I hadn’t expected to like Cusco as much as I did. First impressions were mixed: I adored the orange roofs that were sprawling in every direction but as we arrived traffic was intense, and I wondered if five nights in this seemingly overgrown market might actually be quite exhausting.
As it transpired, five nights was too easy and I probably could have done more. Cusco is a wonderful base for so many excursions: obviously Machu Picchu, but also Humantay Lake, Rainbow Mountain and the Sacred Valley, to name just a few. There was enough in Cusco itself to keep us more than occupied for a few days and the food – wow. We did not have a single bad dining experience our whole time there.
Cusco sits at 3400m above sea level and yeah, we felt it. I had a mild headache for the first day and a half, and I would get irrationally puffed every time I went up any stairs (more than what can be attributed to just general unfitness!). Unlike in Bolivia, neither of us needed to resort to the coca leaf remedy to assist with our ailments… and we continued to drink coffee.
My highlights of Cusco:
Hiking up to the Sacsayhuaman cultural site, which is basically a third grade Machu Picchu. We didn’t pay to enter (as it was a ticket that covered multiple sites that we wouldn’t be going to) but we got a good view from the road after we walked past the entrance, as well as stretching views of the city on our way up. The planetarium is also up that way and we heard it was meant to be quite good.
Visiting San Pedro Market in the morning (while everything is at its best) is an absolute must. There is everything from alpaca jerseys to fresh produce, to every kind of raw meat (yuck), cheeses, trinkets and other souvenirs, as well as restaurants with stalls selling amazingly cheap juices and actual meals. It’s a great introduction to Cusco and I could easily lose myself for hours simply meandering. We managed to pick up a cute little alpaca painting that will be our first making of a home in Canada!
Sitting in the Plaza de Armas. Up there with the best plaza we have encountered so far in South America, it was a really relaxing spot to chill and people watch. We were lucky to witness a huge parade on our first morning there, where there was lots of colour, costume and music. There are also two huge churches bordering the square. We wanted to see the remake of ‘The Last Supper’ feat. Cuy (I.e. Roast Guinea pig) but the cathedral was closed to tourists for services each time we tried to visit.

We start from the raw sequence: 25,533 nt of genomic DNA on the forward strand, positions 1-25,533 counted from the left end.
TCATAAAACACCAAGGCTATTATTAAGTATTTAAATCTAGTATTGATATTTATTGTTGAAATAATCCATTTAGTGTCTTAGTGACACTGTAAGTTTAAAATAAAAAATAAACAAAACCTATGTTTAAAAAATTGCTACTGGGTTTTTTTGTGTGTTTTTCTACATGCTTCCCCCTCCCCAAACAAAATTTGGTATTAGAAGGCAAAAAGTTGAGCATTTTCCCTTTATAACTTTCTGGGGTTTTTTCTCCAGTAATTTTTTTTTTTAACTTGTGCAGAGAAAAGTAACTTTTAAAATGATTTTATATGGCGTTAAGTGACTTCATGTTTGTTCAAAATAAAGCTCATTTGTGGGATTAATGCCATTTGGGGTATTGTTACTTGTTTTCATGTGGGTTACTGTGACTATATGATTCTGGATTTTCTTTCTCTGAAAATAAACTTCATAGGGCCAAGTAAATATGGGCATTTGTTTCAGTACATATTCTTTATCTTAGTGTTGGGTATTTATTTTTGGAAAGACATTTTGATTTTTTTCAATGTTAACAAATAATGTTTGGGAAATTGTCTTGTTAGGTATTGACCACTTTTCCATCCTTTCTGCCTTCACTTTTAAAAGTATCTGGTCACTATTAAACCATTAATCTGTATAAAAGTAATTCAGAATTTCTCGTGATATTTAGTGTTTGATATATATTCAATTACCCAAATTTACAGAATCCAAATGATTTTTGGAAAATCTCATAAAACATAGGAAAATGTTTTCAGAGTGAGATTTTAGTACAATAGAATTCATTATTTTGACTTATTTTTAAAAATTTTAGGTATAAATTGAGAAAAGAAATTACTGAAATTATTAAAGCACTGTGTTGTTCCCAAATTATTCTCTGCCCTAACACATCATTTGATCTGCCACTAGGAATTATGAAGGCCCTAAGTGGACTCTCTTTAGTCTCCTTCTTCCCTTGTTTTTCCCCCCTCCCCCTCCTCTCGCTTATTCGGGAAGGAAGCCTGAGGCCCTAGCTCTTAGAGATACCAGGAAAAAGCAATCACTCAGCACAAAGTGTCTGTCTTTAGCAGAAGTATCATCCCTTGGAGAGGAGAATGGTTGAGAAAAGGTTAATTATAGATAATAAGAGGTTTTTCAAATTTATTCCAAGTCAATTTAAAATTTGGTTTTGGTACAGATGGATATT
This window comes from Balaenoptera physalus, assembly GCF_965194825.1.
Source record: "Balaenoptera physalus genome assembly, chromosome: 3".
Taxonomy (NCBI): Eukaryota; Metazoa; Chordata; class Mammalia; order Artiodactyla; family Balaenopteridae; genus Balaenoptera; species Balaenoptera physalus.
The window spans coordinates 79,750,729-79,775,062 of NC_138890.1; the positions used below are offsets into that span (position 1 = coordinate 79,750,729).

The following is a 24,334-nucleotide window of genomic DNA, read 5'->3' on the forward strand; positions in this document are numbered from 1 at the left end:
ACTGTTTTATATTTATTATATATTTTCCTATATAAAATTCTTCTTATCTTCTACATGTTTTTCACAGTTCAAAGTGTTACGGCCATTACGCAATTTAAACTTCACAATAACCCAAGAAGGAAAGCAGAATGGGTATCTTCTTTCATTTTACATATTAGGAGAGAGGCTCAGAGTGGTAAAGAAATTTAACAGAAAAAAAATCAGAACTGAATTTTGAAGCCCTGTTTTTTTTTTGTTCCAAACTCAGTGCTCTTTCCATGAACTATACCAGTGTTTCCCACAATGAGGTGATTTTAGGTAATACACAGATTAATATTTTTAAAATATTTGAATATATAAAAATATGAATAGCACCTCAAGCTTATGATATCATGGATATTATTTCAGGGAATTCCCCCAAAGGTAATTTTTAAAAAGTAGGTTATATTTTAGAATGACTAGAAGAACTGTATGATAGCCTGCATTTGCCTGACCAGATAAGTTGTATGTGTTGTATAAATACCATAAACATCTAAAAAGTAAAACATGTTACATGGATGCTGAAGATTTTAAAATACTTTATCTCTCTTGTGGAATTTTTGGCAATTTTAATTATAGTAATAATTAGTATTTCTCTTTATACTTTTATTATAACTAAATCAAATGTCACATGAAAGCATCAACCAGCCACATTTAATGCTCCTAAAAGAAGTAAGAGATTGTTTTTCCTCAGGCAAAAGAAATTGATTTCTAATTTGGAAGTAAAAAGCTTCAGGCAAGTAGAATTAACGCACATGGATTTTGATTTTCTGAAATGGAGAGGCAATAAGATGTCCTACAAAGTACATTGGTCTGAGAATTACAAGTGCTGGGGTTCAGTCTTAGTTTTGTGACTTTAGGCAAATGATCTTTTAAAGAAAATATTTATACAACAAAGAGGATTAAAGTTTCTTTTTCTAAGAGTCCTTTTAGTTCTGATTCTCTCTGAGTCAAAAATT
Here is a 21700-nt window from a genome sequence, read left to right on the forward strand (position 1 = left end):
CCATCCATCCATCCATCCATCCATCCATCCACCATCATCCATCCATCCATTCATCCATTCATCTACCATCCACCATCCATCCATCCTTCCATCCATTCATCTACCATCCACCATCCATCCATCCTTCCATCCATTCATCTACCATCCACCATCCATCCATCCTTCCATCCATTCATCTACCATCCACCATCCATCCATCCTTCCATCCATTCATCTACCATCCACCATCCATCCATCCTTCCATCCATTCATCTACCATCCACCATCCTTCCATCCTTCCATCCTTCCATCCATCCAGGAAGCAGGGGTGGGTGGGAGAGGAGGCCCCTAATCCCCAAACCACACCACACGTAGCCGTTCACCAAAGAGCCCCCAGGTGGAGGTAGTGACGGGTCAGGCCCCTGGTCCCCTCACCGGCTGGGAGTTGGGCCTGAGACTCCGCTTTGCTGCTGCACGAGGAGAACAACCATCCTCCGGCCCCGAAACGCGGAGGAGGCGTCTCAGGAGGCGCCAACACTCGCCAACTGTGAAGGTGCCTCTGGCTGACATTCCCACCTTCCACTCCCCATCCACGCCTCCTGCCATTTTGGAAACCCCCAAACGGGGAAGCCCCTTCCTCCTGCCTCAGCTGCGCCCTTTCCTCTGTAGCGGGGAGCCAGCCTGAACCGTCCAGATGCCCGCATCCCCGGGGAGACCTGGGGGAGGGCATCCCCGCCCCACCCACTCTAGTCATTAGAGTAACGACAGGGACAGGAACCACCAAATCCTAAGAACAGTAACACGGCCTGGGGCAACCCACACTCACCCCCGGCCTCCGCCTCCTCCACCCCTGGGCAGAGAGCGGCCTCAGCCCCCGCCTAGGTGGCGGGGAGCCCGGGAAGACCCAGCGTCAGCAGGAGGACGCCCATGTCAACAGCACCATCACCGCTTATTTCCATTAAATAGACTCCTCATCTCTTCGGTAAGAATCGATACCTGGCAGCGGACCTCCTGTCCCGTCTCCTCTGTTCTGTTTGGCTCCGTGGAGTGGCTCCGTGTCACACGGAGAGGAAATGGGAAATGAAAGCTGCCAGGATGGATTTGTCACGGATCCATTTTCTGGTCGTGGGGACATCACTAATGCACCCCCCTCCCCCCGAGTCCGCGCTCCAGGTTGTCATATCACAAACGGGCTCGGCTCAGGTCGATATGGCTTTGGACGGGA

The San Blas district. Aside from the extremely narrow streets (which actually really got on my nerves), San Blas is such a pretty area to wander around – and some of the best food options lie in this neighbourhood. The streets are cobblestoned (you just have to cling to the extremely tiny sidewalks each and every time a car passes) and lined with souvenir shops, artesan produce (predominantly alpaca products and chocolate shops) and cutesie cafes. The square is also pleasant and the market was ideal for picking up some cheap fruit – and a whole lot less stressful than San Pedro.
The last one is Andy’s highlight, not mine. While I was visiting Machu Picchu he took a day trip to Humantay Lake. It sounded pretty exhausting: a 4.40am start, a three hour drive each way and hiking at altitude (approx 4200m). Apparently there are horses available to catch a ride on if the hike becomes too much. The views at the top were simply beautiful, the colours were stark and something much more I would expect to see in NZ or Switzerland, rather than Peru. It looked like an extremely rewarding experience.
I’m going to do that thing I always end up doing… writing a separate post about the food places we ate it. Partly because this post is already long enough and also because they kind of earnt it! All in all, Cusco was a perfect last stop to our Peruvian leg and it certainly deserves to be a destination in itself – and not just a transit to get to Machu Picchu.